Three Elements of a Successful Diversity & Inclusion Program

February 14, 2023 | Podcasts

What factors drive a successful diversity and inclusion program at a company? In this Jackson Walker Fast Takes episode, Houston partner Dawn Holiday shares how well-intentioned D&I programs miss the mark and provides the essential elements for success.

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Our Host:

Courtney WhiteCourtney White
Research Attorney, Dallas & Houston
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Instagram: @courthousecouture

Episode Guest:

Dawn HolidayDawn S. Holiday
Partner, Houston | Labor & Employment
Diversity & Inclusion Counseling Practice
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Episode Transcription

Courtney White: Hi, everyone. I am Courtney White, and this is Jackson Walker Fast Takes. The terms diversity and inclusion have become popular in workplace environments again, and many law firms are actively engaging in efforts to add to or revamp their DEI initiatives. One has to wonder, however, how successful are these efforts? I asked one of my colleagues to join this podcast episode to discuss how well-intentioned D&I programs missed the mark and provide essentials for success. Dawn Holiday, a partner in the Houston office, is a Labor & Employment attorney and member of our firm’s Diversity & Inclusion Counseling practice.

Hi, Dawn. I’m excited about our discussion today, since I’m a member of the Diversity & Inclusion Counseling practice, as well.

Dawn Holiday: Thank you, Courtney, for having me.

Courtney White: You have written an amazing article that was published in the Texas Lawyer on this topic and I would love to review some of the main points with you today. Point one that you made in your article: failure to establish concrete goals.

Dawn Holiday: I’m excited to talk about diversity and inclusion today. The article that I wrote specifically talks about why companies missed the mark on meaningful change in developing D&I goals. So, the first point that you’ve mentioned—failure to establish concrete goals—companies usually have D&I programs in place, but they don’t really think about what goals they’re trying to reach in establishing those programs. There could be several different goals, such as creating a gender-balanced workforce, recruitment, retention, promotion, and also creating a culturally inclusive environment. One of the goals that we’ve seen a lot of organizations have is simply engagement. So, don’t just have a program for the purpose of having a program, but you want to plan and execute D&I programming with the purpose of advancing towards a particular goal.

Courtney White: I think that’s a great point. Point two that you made: insufficient training. I’d love to hear more on this one, because I know you are certified in DEI and I am, as well.

Dawn Holiday: Yes. So, implementing a D&I program is quite an undertaking. What I want to emphasize about insufficient training is that diversity/inclusion is not an HR function. Let me just repeat that—diversity and inclusion is not an HR function.

There are so many facets of creating an effective D&I program, where you need skilled labor and employment attorneys with the qualifications and the background to engage in D&I counseling to assist organizations in creating a robust program. There could be many things that go into developing the program, such as audits, cultural assessments, customized training, to specifically address the needs of an organization.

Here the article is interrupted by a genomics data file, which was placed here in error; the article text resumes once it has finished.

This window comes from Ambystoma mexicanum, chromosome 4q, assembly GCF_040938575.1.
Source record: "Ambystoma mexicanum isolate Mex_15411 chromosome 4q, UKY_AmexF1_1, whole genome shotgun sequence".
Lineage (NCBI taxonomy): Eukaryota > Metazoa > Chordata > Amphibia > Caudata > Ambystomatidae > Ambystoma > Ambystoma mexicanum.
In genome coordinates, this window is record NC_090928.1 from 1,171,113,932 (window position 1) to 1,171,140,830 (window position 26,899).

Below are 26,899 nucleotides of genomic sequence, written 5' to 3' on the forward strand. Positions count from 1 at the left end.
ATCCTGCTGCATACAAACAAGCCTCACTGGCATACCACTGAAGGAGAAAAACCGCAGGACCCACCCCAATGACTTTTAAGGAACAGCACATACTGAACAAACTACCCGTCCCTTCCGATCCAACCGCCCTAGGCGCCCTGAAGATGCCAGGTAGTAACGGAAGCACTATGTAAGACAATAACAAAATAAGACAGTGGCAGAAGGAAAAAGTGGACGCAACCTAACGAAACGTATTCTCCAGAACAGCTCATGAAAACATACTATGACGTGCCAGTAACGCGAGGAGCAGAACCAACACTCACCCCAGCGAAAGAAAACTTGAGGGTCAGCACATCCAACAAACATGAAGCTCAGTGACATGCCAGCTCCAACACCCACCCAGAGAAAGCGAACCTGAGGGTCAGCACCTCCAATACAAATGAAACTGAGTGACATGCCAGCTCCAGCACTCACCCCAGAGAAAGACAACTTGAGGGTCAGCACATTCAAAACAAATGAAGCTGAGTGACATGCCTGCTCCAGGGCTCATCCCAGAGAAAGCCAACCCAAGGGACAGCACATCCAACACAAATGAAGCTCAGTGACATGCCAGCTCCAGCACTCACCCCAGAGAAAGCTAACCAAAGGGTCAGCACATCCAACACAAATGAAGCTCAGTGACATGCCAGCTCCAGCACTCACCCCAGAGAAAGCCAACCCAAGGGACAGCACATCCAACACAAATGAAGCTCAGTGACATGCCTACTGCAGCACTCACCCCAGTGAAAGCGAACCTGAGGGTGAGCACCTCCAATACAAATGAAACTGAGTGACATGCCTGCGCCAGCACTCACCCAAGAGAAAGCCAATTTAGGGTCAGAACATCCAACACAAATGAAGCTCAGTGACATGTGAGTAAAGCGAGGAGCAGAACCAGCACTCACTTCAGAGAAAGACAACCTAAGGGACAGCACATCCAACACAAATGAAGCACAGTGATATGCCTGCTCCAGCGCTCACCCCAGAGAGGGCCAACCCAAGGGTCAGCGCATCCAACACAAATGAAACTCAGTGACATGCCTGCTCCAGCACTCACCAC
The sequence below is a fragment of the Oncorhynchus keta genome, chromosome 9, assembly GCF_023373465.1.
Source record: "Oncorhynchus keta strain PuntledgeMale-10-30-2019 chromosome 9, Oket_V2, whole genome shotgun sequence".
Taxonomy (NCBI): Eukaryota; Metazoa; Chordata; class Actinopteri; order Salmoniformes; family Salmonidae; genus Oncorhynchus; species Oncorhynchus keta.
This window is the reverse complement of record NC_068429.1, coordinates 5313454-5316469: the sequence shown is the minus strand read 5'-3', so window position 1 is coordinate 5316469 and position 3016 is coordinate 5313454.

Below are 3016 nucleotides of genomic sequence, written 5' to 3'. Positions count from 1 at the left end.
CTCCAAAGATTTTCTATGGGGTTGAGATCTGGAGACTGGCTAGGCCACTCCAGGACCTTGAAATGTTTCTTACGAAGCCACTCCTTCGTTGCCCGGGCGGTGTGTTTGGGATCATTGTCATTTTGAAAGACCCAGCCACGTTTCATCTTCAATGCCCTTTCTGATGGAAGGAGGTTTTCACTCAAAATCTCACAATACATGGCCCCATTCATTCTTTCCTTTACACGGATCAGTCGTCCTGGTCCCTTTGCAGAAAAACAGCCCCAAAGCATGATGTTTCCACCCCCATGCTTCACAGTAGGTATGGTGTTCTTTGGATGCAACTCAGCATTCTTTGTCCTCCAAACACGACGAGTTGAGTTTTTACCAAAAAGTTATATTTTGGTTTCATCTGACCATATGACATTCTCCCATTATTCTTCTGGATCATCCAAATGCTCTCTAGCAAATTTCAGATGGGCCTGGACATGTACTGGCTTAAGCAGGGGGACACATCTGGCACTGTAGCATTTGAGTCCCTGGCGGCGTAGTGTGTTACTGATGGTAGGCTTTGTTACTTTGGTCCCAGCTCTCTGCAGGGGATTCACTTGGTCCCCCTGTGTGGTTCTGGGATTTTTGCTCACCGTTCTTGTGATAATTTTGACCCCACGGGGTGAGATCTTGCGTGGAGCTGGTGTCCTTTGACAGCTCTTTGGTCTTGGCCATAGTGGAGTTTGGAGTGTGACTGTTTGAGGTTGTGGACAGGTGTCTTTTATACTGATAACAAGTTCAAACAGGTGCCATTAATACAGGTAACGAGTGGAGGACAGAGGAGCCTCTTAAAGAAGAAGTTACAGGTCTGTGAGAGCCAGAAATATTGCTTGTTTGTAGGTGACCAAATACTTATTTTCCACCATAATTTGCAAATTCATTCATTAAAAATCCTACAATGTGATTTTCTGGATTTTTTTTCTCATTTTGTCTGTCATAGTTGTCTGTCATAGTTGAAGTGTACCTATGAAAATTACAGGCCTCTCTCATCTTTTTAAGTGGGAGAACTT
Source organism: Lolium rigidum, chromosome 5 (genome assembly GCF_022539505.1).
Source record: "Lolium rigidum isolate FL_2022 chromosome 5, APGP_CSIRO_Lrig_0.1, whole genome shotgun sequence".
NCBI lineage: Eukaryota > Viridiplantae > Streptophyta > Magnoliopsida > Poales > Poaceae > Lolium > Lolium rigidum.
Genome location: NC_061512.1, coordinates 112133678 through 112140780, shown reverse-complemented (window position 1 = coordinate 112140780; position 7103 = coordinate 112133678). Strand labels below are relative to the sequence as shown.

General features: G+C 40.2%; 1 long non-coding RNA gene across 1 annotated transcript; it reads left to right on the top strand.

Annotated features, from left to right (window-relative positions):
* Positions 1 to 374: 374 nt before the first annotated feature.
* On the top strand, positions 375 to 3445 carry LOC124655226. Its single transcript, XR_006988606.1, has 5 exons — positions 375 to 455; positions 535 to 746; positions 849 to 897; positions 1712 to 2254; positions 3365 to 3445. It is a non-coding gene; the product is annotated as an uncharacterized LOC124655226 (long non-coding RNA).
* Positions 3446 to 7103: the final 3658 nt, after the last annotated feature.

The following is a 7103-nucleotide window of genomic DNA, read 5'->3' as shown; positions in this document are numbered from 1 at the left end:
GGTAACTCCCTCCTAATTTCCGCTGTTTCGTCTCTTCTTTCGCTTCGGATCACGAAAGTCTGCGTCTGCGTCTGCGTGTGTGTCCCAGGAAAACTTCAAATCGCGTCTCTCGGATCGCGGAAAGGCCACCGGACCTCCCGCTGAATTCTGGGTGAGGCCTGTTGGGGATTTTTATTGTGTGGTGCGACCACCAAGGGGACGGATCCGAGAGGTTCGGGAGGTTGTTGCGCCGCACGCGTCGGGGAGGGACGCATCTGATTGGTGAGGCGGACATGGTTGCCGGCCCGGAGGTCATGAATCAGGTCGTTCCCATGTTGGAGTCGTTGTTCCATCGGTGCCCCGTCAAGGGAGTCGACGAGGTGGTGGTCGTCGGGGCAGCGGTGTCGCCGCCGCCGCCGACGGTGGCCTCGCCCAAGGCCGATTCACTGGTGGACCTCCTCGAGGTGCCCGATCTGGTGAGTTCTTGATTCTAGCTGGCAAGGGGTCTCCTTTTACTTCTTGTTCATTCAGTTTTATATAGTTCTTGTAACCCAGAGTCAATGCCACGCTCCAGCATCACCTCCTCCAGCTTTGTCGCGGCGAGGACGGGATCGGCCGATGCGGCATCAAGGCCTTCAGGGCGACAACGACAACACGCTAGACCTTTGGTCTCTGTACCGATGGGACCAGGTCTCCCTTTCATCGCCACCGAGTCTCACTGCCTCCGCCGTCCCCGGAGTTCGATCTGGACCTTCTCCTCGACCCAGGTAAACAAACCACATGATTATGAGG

Courtney White: In your third point, I’d love to hear more about what you call an “adequate measurement of success.”

Dawn Holiday: Many programs are put into place and then there’s no measurement of how successful the program is or not. One of the easy things to do is just to look at the numbers. And what I’ll say about that is quota-based systems don’t work. If we were going to have an effective program, there needs to be a willingness on behalf of the leadership and those who are involved in developing the program to accept feedback from employees on whether the program is meeting its goals.

Courtney White: The last point you made, I think, is also very key. You said that a lot of organizations, they lack a clear timeline.

Dawn Holiday: Yes, there is a lack of a clear timeline to assess and adjust D&I programming. Once a D&I program is put into place, oftentimes there is no period of evaluation – as I said in the last point – to determine whether that program is actually meeting the goals that it was intended to meet. So, there has to be periodic evaluations, and those need to be calendared so that it doesn’t fall through the cracks. Organizations should consider what should we not do anymore, or what should we keep doing or should we change anything about how we implemented the program through this certain time period?

Courtney White: Dawn, thank you so much for providing those essentials for success and for joining me on the podcast today.

Dawn Holiday: Thank you, Courtney, for having me.

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The music is by Eve Searls.

The opinions expressed do not necessarily reflect the views of the firm, its clients, or any of its or their respective affiliates. This article is for informational purposes only and does not constitute legal advice.

Meet Dawn

Dawn S. Holiday’s practice is focused on labor and employment law litigation and she regularly counsels clients on minimizing the risks of costly litigation and develops strategies to obtain prompt dispute resolution. She is a champion of diversity, equity and inclusion in the legal profession. Internally, she is a member of Jackson Walker’s Diversity & Inclusion Committee and the firm’s Diversity & Inclusion Counseling practice. Dawn frequently speaks on issues related to hiring, retaining and advancing people of color.

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